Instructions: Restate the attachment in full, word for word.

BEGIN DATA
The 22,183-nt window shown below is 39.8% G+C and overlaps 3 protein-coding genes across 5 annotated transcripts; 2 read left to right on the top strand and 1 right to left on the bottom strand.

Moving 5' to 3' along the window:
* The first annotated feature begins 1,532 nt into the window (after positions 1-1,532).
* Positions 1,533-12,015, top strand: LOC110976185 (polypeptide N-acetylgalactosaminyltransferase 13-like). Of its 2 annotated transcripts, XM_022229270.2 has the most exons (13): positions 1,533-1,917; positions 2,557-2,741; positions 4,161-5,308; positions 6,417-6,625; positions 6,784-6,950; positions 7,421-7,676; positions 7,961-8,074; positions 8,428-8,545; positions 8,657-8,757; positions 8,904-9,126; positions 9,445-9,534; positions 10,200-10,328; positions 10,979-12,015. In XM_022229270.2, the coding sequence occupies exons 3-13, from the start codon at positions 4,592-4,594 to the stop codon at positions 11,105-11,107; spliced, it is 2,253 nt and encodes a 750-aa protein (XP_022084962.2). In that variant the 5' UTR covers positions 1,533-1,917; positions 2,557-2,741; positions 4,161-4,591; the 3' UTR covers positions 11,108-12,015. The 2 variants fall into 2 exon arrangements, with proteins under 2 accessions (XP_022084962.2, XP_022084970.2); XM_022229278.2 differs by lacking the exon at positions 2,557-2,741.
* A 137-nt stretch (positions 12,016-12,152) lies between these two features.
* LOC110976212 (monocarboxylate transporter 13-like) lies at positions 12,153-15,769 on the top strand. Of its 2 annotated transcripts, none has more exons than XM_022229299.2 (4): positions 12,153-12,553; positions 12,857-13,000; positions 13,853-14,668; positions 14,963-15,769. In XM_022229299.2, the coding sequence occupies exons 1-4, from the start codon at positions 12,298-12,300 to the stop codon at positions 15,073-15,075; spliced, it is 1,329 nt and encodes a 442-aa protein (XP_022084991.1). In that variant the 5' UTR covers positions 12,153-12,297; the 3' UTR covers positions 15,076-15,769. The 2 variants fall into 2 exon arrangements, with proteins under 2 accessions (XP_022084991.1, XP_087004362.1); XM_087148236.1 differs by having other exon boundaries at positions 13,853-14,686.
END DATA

The 22,183-nt window shown below is 39.8% G+C and overlaps 3 protein-coding genes across 5 annotated transcripts; 2 read left to right on the top strand and 1 right to left on the bottom strand.

Moving 5' to 3' along the window:
* The first annotated feature begins 1,532 nt into the window (after positions 1-1,532).
* Positions 1,533-12,015, top strand: LOC110976185 (polypeptide N-acetylgalactosaminyltransferase 13-like). Of its 2 annotated transcripts, XM_022229270.2 has the most exons (13): positions 1,533-1,917; positions 2,557-2,741; positions 4,161-5,308; positions 6,417-6,625; positions 6,784-6,950; positions 7,421-7,676; positions 7,961-8,074; positions 8,428-8,545; positions 8,657-8,757; positions 8,904-9,126; positions 9,445-9,534; positions 10,200-10,328; positions 10,979-12,015. In XM_022229270.2, the coding sequence occupies exons 3-13, from the start codon at positions 4,592-4,594 to the stop codon at positions 11,105-11,107; spliced, it is 2,253 nt and encodes a 750-aa protein (XP_022084962.2). In that variant the 5' UTR covers positions 1,533-1,917; positions 2,557-2,741; positions 4,161-4,591; the 3' UTR covers positions 11,108-12,015. The 2 variants fall into 2 exon arrangements, with proteins under 2 accessions (XP_022084962.2, XP_022084970.2); XM_022229278.2 differs by lacking the exon at positions 2,557-2,741.
* A 137-nt stretch (positions 12,016-12,152) lies between these two features.
* LOC110976212 (monocarboxylate transporter 13-like) lies at positions 12,153-15,769 on the top strand. Of its 2 annotated transcripts, none has more exons than XM_022229299.2 (4): positions 12,153-12,553; positions 12,857-13,000; positions 13,853-14,668; positions 14,963-15,769. In XM_022229299.2, the coding sequence occupies exons 1-4, from the start codon at positions 12,298-12,300 to the stop codon at positions 15,073-15,075; spliced, it is 1,329 nt and encodes a 442-aa protein (XP_022084991.1). In that variant the 5' UTR covers positions 12,153-12,297; the 3' UTR covers positions 15,076-15,769. The 2 variants fall into 2 exon arrangements, with proteins under 2 accessions (XP_022084991.1, XP_087004362.1); XM_087148236.1 differs by having other exon boundaries at positions 13,853-14,686.